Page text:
Living in Phoenix, especially during the summer, avoiding the heat is next to impossible. If you go outside for more than a few minutes, you’re going to sweat – even if it’s 10pm at night. I go running outside when it’s dark for a few miles, but stopped for several months because I was one of those rare people that actually lost weight during the lockdown instead of gained weight. Therefore, I took an extended break which I have recently started to resume. However, changes in my exercise habits, as well as the weather, don’t really seem to make things any better or worse. I have a soft water filtration unit, but I know that's not the culprit, because it's been unhooked for the last few months (long story). Hard water or soft water doesn't really result in a change.

The only time I had a horrible flare up that became unbearable was when I skipped putting on my prescription creams for a couple of days out of curiosity. Even though I’m going to experiment with putting cilantro in my smoothie and applying zinc oxide to the area, I’m still going to apply the calcipotriene. At least for right now. I’m afraid if I stop that, I’ll have another flare up and from what I’ve read, it’s less harmful to take that continuously in comparison to the steroid creams, that I was warned by my current dermatologist would eventually destroy my skin. When I say "flare up," I'm mainly referring to the addition of new spots in addition to the old ones that never fully go away. What's strange is that when I went to the doctor originally, I never experienced itching at all. My concerns were primarily just cosmetic at that point.

What’s interesting is that I’ve always had a reputation for taking incredibly good care of my skin. Between my moisturizer, sunscreen, cleaning, and nightly application of RetinA (0.05%), my face has always looked excellent. I sometimes wonder if I’d have any benefit with applying RetinA to the affected areas as well, but couldn’t find much research about it and don’t want to risk it.

When I was at the dermatologist a few weeks ago, they also gave me a shot of some kind of steroid in my bottom, but I’m pretty sure that was a waste as well.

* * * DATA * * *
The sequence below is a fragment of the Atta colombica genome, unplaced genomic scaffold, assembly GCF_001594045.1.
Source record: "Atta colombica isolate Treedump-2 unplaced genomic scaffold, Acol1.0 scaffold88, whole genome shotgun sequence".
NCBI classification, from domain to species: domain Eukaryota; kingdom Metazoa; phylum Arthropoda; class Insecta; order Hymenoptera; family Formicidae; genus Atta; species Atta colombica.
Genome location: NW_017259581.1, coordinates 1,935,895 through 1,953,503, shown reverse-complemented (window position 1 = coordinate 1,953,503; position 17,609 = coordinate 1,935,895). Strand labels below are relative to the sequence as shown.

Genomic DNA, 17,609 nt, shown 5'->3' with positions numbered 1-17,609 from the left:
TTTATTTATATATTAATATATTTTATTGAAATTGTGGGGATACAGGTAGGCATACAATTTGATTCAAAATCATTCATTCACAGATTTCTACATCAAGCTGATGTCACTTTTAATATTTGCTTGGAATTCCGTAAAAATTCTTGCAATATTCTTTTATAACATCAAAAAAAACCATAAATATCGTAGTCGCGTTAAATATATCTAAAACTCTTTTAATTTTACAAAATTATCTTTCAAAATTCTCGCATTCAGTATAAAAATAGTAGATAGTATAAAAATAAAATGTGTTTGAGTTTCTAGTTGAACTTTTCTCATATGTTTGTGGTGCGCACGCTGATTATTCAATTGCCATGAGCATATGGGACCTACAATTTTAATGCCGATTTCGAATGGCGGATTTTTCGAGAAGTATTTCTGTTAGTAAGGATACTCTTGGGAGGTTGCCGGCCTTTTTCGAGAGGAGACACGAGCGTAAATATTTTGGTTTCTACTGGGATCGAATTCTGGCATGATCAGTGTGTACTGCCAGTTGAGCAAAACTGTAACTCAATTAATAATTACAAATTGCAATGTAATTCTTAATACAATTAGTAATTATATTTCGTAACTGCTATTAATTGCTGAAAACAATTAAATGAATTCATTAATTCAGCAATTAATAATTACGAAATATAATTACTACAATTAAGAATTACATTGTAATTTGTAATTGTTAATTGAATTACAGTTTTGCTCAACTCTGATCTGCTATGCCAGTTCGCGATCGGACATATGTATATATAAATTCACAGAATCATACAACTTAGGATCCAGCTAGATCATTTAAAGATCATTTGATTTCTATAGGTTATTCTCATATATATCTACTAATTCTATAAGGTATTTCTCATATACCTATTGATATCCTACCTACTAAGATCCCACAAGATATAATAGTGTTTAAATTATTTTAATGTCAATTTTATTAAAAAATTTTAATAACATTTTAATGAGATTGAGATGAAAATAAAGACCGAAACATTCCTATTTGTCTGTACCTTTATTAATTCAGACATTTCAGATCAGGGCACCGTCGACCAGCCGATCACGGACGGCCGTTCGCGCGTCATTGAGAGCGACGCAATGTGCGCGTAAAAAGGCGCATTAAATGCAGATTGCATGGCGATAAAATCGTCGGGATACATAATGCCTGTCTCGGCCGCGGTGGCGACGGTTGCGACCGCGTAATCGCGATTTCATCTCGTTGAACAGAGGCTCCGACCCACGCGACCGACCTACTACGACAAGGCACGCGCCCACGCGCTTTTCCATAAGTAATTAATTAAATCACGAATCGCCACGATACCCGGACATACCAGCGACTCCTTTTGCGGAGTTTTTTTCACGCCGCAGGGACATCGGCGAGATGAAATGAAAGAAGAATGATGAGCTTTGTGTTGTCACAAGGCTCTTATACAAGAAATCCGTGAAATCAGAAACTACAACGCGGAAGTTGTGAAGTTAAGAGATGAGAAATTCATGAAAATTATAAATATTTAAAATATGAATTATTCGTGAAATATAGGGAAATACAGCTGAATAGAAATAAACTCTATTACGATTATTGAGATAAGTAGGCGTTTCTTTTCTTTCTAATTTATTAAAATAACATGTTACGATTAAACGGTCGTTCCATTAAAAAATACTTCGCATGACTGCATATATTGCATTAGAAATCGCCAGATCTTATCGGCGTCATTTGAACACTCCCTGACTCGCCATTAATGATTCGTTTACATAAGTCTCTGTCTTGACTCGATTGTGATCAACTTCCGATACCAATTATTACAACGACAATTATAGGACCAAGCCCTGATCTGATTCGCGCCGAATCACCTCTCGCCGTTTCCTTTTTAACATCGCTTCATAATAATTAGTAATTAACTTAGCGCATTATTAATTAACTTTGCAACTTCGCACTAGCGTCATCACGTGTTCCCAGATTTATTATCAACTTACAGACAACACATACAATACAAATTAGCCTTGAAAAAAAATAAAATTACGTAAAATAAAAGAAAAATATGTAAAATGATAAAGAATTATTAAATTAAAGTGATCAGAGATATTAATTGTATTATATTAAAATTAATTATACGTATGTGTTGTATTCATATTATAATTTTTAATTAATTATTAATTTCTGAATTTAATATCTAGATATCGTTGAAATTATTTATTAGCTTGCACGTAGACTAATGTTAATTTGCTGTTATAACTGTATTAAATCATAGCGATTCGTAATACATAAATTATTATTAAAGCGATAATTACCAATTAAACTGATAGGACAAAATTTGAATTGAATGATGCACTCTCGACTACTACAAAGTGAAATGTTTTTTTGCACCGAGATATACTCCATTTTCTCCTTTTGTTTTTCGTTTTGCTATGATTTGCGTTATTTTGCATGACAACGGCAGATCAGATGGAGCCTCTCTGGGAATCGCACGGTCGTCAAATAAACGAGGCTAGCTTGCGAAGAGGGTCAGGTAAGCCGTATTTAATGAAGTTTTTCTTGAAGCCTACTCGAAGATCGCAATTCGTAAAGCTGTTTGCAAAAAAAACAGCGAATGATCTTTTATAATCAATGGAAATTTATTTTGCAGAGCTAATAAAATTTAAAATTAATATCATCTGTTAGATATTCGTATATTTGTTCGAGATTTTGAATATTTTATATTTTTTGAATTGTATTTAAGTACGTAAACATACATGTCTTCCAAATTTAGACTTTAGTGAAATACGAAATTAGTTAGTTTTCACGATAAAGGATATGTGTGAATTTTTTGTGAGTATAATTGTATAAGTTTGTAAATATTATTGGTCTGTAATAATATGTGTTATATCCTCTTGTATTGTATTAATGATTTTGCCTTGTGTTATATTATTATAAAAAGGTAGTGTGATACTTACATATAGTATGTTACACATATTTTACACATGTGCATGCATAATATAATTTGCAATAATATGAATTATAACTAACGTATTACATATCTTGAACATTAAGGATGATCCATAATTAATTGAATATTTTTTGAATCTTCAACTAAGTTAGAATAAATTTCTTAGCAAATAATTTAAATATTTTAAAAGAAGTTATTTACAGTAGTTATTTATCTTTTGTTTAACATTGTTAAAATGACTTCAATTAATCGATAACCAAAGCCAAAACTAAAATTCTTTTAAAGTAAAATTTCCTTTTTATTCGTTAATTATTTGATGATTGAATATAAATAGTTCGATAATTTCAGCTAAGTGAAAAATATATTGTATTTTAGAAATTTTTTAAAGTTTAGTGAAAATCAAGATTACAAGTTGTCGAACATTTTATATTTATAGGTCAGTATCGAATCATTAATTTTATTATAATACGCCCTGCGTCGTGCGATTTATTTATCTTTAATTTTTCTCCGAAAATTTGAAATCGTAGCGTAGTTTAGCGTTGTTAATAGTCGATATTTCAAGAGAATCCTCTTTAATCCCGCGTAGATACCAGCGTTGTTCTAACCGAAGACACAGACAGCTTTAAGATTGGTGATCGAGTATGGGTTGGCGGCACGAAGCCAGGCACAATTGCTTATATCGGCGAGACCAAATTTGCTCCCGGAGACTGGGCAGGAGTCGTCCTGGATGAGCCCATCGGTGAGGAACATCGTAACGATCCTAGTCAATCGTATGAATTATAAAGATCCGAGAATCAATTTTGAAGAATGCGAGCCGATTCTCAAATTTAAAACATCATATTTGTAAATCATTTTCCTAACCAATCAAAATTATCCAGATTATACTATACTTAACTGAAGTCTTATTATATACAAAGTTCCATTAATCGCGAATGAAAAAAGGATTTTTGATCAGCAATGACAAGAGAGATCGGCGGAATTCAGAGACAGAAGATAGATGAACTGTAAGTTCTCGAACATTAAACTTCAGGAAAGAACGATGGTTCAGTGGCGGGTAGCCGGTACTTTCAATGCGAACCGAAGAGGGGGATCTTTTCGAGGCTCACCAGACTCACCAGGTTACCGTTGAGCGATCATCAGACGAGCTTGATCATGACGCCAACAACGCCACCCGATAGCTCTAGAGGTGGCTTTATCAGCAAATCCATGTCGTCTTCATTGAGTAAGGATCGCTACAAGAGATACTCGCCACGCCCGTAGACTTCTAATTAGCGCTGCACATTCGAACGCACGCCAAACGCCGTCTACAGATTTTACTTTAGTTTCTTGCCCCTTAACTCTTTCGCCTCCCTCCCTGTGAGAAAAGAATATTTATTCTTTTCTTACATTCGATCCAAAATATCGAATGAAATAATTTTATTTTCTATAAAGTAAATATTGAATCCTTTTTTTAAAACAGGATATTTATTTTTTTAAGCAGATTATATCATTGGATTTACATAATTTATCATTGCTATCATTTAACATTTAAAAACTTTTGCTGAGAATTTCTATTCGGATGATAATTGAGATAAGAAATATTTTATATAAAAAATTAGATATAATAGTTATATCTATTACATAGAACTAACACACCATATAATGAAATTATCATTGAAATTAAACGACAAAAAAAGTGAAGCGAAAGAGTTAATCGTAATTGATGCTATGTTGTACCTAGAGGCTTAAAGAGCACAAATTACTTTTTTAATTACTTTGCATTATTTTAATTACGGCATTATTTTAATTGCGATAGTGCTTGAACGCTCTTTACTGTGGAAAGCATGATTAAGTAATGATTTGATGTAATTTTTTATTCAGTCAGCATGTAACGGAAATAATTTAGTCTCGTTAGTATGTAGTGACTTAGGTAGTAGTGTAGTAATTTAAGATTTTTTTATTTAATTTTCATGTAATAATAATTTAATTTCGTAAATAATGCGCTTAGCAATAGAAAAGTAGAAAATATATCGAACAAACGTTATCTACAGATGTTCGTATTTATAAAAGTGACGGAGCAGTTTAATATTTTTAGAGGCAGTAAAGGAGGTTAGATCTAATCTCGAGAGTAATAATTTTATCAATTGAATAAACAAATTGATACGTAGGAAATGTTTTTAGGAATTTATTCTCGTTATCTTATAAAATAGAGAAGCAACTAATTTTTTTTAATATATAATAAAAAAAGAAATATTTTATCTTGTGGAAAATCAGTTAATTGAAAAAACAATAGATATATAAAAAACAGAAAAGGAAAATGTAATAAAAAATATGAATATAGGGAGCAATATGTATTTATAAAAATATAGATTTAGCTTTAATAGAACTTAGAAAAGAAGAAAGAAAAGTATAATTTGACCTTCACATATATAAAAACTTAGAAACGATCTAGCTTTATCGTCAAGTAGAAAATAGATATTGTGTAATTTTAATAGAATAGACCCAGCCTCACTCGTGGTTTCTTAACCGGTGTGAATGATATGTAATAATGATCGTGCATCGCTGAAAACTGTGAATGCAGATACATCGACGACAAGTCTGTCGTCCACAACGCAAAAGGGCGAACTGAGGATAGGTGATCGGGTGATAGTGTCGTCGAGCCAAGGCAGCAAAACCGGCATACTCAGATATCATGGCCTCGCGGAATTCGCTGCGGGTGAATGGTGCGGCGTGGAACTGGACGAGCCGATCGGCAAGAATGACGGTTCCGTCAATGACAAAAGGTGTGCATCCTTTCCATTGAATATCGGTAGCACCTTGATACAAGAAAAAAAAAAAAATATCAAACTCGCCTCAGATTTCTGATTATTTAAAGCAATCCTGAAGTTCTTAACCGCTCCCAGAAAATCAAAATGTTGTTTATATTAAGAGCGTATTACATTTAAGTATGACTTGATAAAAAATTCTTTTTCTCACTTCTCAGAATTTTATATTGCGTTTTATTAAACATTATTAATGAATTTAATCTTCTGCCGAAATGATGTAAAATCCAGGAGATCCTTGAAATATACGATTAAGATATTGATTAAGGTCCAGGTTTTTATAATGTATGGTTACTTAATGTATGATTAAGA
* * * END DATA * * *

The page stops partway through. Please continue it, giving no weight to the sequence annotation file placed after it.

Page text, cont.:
I’ve gotten so many suggestions from so many different people. Everything from changing my detergent, using different sheets, both avoiding sun (which I already do), as well as giving the affected area some sunlight. The treatment suggestions alone are enough to completely stress you out because many of them contradict each other.

As for now, I’ll just stick to the smoothies, avoiding soaping the area while keeping my shower temperature lukewarm, as well as trying out the zinc oxide in addition to the calcipotriene. I'm done with pills though, that much is for certain.

REPLY
@help4meandu

Let me know if you find a marijuana blend that helps.

Jump to this post

Oh, I could talk marijuana strains with you for days. I'm on a tolerance break right now (and a bit grouchy because of it) because I was hitting it way too hard during the last few months and the affects weren't as satisfying as they once were.

Indica strains typically give me a lovely feeling of deep relaxation. GG4 is one of my favorites. I buy these Dutchie pre-rolls here in Arizona. No matter how bad of a day I might have had, I love being able to look forward to having some weed and temporarily "escaping" all of my problems before going to bed.

I alternate between smoking and edibles and immediately make a beeline for the bed when finished. I don't go straight to sleep like I would taking a sleeping pill. In fact, I lie there for a good hour and go deep into my mind before eventually drifting off to sleep. I'm not complaining. Of course, it's not going to do anything for my Grover's, but it at least helps me no longer care that I have it – unlike my feelings during the day 🙂